The US troops are holding nearly 800 children and teenagers on a Baghdad base, boys who are largely illiterate and picked up for planting bombs and now the focus of a multi-million-dollar education project.
Dressed in orange jumpsuits reminiscent of the uniforms of terror suspects held at Guantanamo Bay, the youngsters aged 10 to 17 attend a US-run school seven days a week, eight hours a day, in order to mend their ways.
Equipped with four football pitches, 18 classrooms and a library, the school is stocked with television sets, DVDs, Harry Potter in Arabic, text books, white boards, rows of desks and chairs, and hot lunches.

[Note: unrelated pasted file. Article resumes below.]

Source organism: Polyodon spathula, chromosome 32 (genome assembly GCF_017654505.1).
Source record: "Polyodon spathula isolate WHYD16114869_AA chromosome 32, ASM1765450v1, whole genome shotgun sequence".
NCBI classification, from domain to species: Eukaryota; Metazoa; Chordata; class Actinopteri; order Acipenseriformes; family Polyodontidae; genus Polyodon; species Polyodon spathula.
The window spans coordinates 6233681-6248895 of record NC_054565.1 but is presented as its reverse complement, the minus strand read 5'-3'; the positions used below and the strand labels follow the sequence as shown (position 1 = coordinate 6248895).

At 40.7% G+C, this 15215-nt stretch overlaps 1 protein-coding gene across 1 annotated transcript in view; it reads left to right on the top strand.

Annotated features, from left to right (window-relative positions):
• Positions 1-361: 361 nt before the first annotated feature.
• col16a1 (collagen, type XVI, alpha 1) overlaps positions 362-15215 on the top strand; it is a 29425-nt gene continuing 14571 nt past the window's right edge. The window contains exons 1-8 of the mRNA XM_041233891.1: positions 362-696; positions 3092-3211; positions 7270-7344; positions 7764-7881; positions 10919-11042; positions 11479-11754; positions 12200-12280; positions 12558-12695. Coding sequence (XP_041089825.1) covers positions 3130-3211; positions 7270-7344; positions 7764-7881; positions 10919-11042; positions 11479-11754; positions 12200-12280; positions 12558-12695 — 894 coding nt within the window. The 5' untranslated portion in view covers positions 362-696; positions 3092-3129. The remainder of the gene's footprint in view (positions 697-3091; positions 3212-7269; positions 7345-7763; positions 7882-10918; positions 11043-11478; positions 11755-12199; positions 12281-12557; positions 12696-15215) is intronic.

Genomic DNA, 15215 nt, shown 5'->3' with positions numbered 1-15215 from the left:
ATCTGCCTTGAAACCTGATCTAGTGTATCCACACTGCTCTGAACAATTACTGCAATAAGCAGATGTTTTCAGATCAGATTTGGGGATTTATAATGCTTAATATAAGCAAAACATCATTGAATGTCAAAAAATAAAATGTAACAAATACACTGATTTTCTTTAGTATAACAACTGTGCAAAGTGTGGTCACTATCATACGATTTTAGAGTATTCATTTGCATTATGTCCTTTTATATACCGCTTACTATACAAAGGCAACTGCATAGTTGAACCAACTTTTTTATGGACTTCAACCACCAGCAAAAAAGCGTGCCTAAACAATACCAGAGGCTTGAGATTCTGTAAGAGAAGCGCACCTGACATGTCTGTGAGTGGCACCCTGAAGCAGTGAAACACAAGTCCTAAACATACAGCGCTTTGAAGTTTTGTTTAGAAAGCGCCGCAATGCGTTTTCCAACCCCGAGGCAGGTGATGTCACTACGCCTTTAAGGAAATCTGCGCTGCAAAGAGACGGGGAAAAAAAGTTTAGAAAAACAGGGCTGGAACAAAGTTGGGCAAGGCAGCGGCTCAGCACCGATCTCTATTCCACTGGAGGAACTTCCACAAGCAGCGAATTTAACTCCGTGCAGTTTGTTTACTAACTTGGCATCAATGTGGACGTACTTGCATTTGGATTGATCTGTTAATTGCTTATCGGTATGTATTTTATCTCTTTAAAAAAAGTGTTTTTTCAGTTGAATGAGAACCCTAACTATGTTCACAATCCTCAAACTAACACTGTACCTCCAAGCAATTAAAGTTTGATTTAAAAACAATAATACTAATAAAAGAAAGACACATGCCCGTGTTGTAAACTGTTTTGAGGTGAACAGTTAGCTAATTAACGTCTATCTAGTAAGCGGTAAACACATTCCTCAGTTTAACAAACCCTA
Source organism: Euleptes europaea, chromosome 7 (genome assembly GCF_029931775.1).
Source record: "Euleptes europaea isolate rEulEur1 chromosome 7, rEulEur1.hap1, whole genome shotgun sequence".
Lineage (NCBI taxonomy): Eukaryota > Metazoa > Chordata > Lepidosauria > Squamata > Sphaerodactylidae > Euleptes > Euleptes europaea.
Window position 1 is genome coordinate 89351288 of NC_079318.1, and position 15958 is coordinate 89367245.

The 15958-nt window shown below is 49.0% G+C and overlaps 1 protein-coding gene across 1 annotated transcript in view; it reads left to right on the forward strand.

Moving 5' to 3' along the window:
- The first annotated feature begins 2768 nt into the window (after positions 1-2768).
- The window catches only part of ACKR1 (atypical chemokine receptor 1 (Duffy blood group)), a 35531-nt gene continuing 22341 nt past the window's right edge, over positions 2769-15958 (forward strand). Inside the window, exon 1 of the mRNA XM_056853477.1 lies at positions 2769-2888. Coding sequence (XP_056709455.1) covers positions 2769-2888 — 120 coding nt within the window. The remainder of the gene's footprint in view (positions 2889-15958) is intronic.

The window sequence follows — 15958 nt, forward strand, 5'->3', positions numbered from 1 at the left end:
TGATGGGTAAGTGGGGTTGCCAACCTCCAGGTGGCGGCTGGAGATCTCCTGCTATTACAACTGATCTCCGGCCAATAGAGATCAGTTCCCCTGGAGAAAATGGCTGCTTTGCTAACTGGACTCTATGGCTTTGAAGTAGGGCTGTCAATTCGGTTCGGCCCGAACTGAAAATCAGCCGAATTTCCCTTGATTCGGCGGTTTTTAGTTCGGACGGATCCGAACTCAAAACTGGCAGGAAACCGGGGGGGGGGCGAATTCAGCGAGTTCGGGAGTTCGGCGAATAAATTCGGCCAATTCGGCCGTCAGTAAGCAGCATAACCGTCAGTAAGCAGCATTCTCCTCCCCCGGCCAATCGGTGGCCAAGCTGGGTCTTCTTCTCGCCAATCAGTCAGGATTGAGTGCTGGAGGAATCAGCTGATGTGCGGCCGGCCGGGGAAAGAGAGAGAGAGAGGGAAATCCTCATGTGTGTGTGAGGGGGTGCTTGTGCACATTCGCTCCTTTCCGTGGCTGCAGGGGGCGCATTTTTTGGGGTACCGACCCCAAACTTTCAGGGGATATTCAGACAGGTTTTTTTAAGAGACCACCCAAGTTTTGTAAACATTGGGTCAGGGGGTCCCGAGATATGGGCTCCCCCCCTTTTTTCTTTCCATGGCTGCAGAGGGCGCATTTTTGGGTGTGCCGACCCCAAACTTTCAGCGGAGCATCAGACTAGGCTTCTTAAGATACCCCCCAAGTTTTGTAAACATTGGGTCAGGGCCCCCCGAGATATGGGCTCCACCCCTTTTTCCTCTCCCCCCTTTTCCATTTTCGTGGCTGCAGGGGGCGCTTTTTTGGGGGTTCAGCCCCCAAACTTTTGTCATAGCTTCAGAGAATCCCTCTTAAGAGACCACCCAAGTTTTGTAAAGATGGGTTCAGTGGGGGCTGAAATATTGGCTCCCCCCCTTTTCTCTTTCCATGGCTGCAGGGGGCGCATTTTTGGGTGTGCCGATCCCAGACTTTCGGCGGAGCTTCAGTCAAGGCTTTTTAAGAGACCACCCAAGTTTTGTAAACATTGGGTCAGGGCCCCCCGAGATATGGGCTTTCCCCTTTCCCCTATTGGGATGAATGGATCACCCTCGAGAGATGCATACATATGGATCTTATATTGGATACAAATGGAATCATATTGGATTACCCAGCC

Running around barefoot on the stony sports field, trousers rolled to their knees and kicking a ball around, they shriek with delight as American soldiers stand watch from a guard tower next to giant blast walls.
Game over, baton-wielding US troops order their "juvies" to squat, hands on head before frog-marching them to their next lesson.
Inside, soldiers stand with pepper spray ready, sunglasses clamped round their heads, keeping watch as civilian Iraqi teachers try to instill basic grammar and arithmetic into teenagers who can barely read or write.
"Where are the mountains in Iraq?" asks the teacher in a geography class for around 30 largely enthusiastic boys aged 11 to 13. One boy scrapes back his chair on the concrete floor.
"North of Baghdad," he chirps, plopping down pleased with himself in a line of pubescent boys proudly sporting downy fluff on their upper lips.